(UPDATED 4:36 PM with new version of letter, via Denny’s principal)
ORIGINAL REPORT, 2:23 PM: Thanks to the Denny International Middle School and Chief Sealth International High School parents who shared a note that has been e-mailed to families about an incident that brought police to Denny this morning – hours before tonight’s student-safety meeting at Sealth:
Today, it was reported to administration that a Denny parent had made concerning comments to a scholar who was not his own child at school.
As a precaution, the Seattle Police Department was contacted. The Police came to school, interviewed those involved and documented the incident. The Seattle Police Department released the parent and we have had a normal school day.
As always, safety is our top priority. We will continue to communicate with you on a regular basis. Thank you for all of your ongoing support.
The letter is signed by Denny principal Jeff Clark and Sealth principal Aida Fraser-Hammer. We checked with the district to find out more; spokesperson Stacy Howard explains that the reported comments were construed as potentially hostile, and came at morning dropoff time, after the parent’s child apparently pointed out and said something about a previous interaction with the other child.
P.S. Tonight’s 7 pm meeting in the school library, as mentioned again here last night, is meant to address issues of student safety off-campus as well as at school, and members of the community are welcome as well as students and families from Sealth and Denny.
ADDED 4:36 PM: Denny principal Clark says this letter is now being sent – it includes additional details:
Today at school we have had some conflict between two 7th grade scholars. As a part of this it was reported to administration that a Denny parent had made concerning comments to a scholar who was not his own child at school. As a pre-caution, the Seattle Police Department was contacted. The Police came to school, interviewed those involved and documented the incident. The Seattle Police Department released the parent. Despite a pro-active intervention to help solve the conflict, the two scholars got into a physical altercation. One of them received medical attention. Multiple steps will be in place to help these two scholars to resolve this conflict and develop the skills to solve problems peacefully.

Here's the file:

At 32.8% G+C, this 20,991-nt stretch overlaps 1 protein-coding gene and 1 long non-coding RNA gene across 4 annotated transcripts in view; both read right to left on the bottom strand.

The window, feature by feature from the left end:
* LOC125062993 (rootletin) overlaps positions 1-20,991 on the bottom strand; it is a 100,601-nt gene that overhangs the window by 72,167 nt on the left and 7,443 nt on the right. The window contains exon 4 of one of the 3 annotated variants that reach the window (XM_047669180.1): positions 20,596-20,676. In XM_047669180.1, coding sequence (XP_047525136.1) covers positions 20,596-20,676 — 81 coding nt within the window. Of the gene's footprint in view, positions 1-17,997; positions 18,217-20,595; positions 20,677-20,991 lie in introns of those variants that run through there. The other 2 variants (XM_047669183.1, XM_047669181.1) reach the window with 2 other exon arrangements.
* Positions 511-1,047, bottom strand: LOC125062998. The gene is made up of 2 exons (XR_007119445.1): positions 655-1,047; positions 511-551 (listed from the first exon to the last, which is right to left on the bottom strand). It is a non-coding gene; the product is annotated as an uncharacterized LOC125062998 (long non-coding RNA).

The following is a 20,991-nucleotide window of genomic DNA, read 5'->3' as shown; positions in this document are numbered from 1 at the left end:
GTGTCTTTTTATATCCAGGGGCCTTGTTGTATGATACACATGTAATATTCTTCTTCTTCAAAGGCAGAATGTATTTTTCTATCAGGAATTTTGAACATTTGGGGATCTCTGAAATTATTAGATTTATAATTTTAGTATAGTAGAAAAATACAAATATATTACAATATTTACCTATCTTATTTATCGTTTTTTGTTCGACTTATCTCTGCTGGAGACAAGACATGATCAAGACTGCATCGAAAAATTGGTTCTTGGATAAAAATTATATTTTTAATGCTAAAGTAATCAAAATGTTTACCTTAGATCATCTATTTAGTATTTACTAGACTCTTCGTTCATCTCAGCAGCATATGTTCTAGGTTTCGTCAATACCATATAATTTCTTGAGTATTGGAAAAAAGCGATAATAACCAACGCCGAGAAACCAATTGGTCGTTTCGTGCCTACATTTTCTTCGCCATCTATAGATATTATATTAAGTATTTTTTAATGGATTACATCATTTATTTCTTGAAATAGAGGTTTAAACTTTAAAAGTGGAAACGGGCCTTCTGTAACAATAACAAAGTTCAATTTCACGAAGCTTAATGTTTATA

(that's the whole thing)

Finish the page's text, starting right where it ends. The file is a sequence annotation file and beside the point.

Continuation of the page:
As always, safety is our top priority. We will continue to communicate with you on a regular basis. Thank you for all of your ongoing support.
One more reminder – tomorrow (Wednesday) night, students, families, staff, and neighbors of Chief Sealth International High School and Denny International Middle School (and anyone else interested) are invited to come talk about keeping students safe, in the community as well as on campus. It’s happening at 7 pm in the library at CSIHS (2600 SW Thistle) and will include reps from Seattle Police, Seattle Public Schools, and other community-service providers. School administration and the Sealth PTSA are hosting the meeting and hoping to see you there.
(Bus headed southbound on 26th SW, north of Roxbury; watch for the damaged pavement panels after it passes)
By Tracy Record
West Seattle Blog editor
One of the side effects of Westwood Village becoming a de-facto transit center is something that residents just to the south say they’re living with day in and day out, night in and night out – buses rumbling by almost continuously, leaving behind damaged pavement and causing their homes to settle.
More than a dozen residents brought their concerns to last night’s meeting of the Westwood-Roxhill-Arbor Heights Community Council (as we tweeted during the meeting). WWRHAH’s transportation committee is headed by Chris Stripinis, who lives in the area, and has created a website with a clearinghouse of information about the problem, at westwoodbus.wordpress.com.
In his introduction on that site, Stripinis wrote:
Severe visible road damage – On Barton, 26th Ave. and Roxbury, concrete panels in bus lanes are misaligned, cracked and subsiding under the weight of the buses.
Shaking of homes – Residents of Roxbury, 26th Ave. and Barton have reported significant, earthquake-level shaking in their homes as buses pass by. A seismic sensor designed for monitoring earthquake activity has recorded earthquake-level shaking in one Roxbury Street home.
Pavement Condition Index (PCI) numbers – On Barton and 26th Ave., PCI numbers supplied by SDOT show markedly lower ratings for lanes used for bus travel.
Bus weight waiver – Transit buses are overweight for local roads but operate under federal and state waivers to allow them on surface streets not engineered to handle these loads.